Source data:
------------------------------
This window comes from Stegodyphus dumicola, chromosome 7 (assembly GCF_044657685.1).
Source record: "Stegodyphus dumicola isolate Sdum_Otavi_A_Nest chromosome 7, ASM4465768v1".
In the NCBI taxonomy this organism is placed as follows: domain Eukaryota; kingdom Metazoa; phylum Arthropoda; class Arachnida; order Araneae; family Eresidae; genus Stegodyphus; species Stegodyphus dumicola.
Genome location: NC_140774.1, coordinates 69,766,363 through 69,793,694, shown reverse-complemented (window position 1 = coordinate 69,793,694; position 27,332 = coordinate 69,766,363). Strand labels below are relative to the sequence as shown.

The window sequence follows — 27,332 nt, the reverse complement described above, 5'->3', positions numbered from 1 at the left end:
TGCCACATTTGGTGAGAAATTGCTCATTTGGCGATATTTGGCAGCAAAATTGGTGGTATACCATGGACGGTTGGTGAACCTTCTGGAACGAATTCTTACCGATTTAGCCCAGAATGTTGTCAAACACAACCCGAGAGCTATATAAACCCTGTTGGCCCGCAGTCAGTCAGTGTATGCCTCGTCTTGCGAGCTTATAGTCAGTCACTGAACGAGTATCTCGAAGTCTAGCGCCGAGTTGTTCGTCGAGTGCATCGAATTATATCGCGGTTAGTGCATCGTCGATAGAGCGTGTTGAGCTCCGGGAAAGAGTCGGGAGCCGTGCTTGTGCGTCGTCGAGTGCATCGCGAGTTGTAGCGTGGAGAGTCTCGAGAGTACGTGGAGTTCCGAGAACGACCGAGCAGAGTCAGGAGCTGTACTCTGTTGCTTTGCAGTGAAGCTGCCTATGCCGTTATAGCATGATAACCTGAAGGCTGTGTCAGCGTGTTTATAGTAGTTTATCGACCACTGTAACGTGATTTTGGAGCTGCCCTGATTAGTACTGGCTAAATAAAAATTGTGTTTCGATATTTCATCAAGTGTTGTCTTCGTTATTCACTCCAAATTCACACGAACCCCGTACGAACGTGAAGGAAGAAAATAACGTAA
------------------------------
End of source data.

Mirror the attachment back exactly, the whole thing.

This window comes from Stegodyphus dumicola, chromosome 7 (assembly GCF_044657685.1).
Source record: "Stegodyphus dumicola isolate Sdum_Otavi_A_Nest chromosome 7, ASM4465768v1".
In the NCBI taxonomy this organism is placed as follows: domain Eukaryota; kingdom Metazoa; phylum Arthropoda; class Arachnida; order Araneae; family Eresidae; genus Stegodyphus; species Stegodyphus dumicola.
Genome location: NC_140774.1, coordinates 69,766,363 through 69,793,694, shown reverse-complemented (window position 1 = coordinate 69,793,694; position 27,332 = coordinate 69,766,363). Strand labels below are relative to the sequence as shown.

The window sequence follows — 27,332 nt, the reverse complement described above, 5'->3', positions numbered from 1 at the left end:
TGCCACATTTGGTGAGAAATTGCTCATTTGGCGATATTTGGCAGCAAAATTGGTGGTATACCATGGACGGTTGGTGAACCTTCTGGAACGAATTCTTACCGATTTAGCCCAGAATGTTGTCAAACACAACCCGAGAGCTATATAAACCCTGTTGGCCCGCAGTCAGTCAGTGTATGCCTCGTCTTGCGAGCTTATAGTCAGTCACTGAACGAGTATCTCGAAGTCTAGCGCCGAGTTGTTCGTCGAGTGCATCGAATTATATCGCGGTTAGTGCATCGTCGATAGAGCGTGTTGAGCTCCGGGAAAGAGTCGGGAGCCGTGCTTGTGCGTCGTCGAGTGCATCGCGAGTTGTAGCGTGGAGAGTCTCGAGAGTACGTGGAGTTCCGAGAACGACCGAGCAGAGTCAGGAGCTGTACTCTGTTGCTTTGCAGTGAAGCTGCCTATGCCGTTATAGCATGATAACCTGAAGGCTGTGTCAGCGTGTTTATAGTAGTTTATCGACCACTGTAACGTGATTTTGGAGCTGCCCTGATTAGTACTGGCTAAATAAAAATTGTGTTTCGATATTTCATCAAGTGTTGTCTTCGTTATTCACTCCAAATTCACACGAACCCCGTACGAACGTGAAGGAAGAAAATAACGTAA